In 1995, Western Writers of America named Elmer Kelton “the greatest Western author of all time.” Considering his competition—Owen Wister, Zane Grey, Louis L’Amour—that’s some accolade. In June 2002, Elmer received his seventh WWA Spur Award for The Way of the Coyote (reviewed July 2002). He has won so many Spurs for Best Western Novel, some members of WWA have nicknamed the honor “the Elmer Kelton Award.”
Ranger’s Trail, recently published by Forge Books, is his 40th novel. Nearly all are set in Texas, a place he knows like the back of his hand.
Elmer was born in Crane, Texas, and grew up on the nearby McElroy Ranch, where his father worked his way up from cowboy to general manager. Although the pull of ranching was strong, Elmer “bowed to economic reality” and pursued a career in agricultural journalism.
During World War II, he served on a two-man bazooka team in Patton’s Third Army. According to Elmer, the Germans were retreating so fast, he “never got close enough to German Tiger tanks to have to fire that thing.” Having arrived in combat near the end of the war, he didn’t have enough points to be immediately rotated home. Instead, he was assigned to the occupation force, perhaps the most fortuitous assignment of his life. While stationed in Europe, he met Ann, an Austrian national, and the two of them fell in love. Because army red tape prevented the couple from marrying while he was overseas, Elmer had to return to Texas and enlist the aid of Senator Tom Connally before he could successfully jump through the bureaucratic hoops Washington had erected to slow the influx of GI brides. Elmer and Ann have now been married 55 years.
After earning a degree in journalism, Elmer worked as an agricultural reporter for the San Angelo (Texas) Standard-Times, editor of Sheep and Goat Raiser Magazine and associate editor of Livestock Weekly. He retired in 1990.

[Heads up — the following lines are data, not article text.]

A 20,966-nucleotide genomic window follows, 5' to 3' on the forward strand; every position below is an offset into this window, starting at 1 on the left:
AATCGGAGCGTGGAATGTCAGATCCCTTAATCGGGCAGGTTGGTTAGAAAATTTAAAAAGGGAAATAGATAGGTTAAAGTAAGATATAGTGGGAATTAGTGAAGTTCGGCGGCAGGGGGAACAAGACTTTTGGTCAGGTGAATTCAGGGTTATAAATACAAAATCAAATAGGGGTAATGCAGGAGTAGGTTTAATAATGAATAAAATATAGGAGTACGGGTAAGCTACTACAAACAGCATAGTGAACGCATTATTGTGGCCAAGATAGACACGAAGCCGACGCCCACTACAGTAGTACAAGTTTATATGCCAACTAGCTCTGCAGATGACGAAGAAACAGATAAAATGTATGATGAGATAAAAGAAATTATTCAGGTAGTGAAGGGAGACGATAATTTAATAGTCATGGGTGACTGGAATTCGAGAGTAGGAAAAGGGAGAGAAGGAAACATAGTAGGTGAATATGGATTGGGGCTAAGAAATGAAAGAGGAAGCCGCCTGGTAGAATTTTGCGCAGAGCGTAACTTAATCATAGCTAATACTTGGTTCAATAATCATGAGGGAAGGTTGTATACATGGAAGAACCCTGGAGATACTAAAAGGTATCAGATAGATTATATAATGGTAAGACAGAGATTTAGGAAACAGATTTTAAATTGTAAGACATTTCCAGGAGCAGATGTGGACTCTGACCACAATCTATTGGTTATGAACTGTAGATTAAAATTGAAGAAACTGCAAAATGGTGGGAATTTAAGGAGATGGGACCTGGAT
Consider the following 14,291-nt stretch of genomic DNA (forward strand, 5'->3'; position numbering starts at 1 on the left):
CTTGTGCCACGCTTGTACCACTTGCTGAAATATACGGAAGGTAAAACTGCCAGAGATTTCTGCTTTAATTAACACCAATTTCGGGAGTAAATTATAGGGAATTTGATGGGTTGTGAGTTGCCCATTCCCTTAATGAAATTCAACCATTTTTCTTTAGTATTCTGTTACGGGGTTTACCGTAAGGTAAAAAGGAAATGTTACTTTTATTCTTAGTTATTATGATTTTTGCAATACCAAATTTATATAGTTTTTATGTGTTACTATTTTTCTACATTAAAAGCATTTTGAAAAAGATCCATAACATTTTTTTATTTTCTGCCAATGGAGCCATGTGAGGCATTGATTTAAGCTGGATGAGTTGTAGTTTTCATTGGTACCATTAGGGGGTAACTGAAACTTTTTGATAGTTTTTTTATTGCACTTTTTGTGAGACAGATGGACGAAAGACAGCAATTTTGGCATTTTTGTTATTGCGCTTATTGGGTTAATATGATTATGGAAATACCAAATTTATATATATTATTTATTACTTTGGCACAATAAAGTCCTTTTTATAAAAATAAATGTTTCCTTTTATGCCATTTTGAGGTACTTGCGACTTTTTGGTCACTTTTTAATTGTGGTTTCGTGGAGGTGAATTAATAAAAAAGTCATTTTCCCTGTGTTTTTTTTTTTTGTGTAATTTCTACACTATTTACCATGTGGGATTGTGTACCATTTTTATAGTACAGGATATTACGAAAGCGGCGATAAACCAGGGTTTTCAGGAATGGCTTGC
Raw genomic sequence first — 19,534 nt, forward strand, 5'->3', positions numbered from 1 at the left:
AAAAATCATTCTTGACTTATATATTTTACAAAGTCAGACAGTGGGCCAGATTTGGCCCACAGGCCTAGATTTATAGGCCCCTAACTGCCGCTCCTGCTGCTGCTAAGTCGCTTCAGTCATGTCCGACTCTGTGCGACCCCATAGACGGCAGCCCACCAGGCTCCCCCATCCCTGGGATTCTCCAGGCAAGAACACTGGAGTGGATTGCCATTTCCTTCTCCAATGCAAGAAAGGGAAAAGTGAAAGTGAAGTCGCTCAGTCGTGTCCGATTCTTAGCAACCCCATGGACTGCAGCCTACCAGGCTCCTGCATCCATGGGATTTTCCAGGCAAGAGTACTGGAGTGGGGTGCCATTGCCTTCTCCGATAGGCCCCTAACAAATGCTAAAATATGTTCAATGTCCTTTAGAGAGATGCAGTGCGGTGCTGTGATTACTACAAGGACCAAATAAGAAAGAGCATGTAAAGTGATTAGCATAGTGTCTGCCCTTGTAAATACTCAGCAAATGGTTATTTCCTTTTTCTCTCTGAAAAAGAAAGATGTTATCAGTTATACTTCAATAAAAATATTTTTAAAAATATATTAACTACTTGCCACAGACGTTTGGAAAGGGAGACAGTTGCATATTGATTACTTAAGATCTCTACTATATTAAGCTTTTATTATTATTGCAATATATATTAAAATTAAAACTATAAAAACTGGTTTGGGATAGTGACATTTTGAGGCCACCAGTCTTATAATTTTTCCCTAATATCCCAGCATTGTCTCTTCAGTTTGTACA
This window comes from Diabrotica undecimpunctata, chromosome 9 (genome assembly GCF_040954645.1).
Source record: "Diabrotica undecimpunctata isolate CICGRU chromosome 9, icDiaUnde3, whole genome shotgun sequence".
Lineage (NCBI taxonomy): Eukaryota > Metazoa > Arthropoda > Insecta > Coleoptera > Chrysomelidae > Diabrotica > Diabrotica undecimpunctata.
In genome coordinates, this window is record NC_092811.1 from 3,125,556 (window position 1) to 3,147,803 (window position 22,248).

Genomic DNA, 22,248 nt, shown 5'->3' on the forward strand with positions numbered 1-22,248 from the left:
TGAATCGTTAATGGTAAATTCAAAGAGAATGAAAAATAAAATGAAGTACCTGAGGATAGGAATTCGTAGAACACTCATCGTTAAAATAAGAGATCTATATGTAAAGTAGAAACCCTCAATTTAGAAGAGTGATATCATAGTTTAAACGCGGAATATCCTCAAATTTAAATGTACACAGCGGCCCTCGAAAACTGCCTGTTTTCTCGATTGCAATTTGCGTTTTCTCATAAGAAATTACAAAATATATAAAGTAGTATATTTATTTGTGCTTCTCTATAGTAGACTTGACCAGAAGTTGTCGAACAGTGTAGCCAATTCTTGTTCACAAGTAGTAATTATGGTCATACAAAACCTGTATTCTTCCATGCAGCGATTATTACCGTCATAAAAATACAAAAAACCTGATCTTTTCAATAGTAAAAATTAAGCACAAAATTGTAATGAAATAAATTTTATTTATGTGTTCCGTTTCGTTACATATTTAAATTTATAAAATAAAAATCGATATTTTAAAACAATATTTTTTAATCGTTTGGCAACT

He sold his first book, Hot Iron, in 1955. One of his most popular books is The Good Old Boys (1978). In it, cowboy protagonist Hewey Calloway is dragged kicking and screaming into the 20th century. The book is Elmer’s only novel to be made into a movie. Produced by Turner Network Television in 1995, it starred Tommy Lee Jones, Sissy Spacek and Matt Damon.
Because The Good Old Boys was so successful, Elmer wrote The Smiling Country (1998) as a sequel. Authors often develop unusual relationships with their characters, and Elmer was no different. As he tells it, “About the time The Smiling Country hit the bookstores, I had a triple by-pass. In the book I had a bronc tear Hewey Calloway up very badly. As I was coming out from under the anesthetic, I began hallucinating. For a little while, I WAS Hewey Calloway, and the pain from that operation became the pain from what that bronc had done to me. Later I decided Hewey had gotten even with me for what I did to him in the book. Talk about fictional characters coming to life . . .”
Unlike some authors who write about the Old West, Elmer has no desire to have lived in the 19th century. In his words, “I have often wished I had a window through which I could see the frontier era, but I have never seriously wished I could have lived then. . . . It was a hard life . . . far from the romantic image many people harbor.”
Now 76 years old, Elmer has witnessed the demise of the Western genre in films and books. “There is no question that the Western’s popularity today is far less than 40 and 50 years ago,” he says. “I doubt that it will ever come back to its former popularity, but it is part of our American heritage. It has always changed with the times and will probably continue to change, adapting to readers’ interests and viewpoints.”
One thing is certain; as long as there are writers as skillful as Elmer Kelton, Western literature will never die. For that we can be thankful.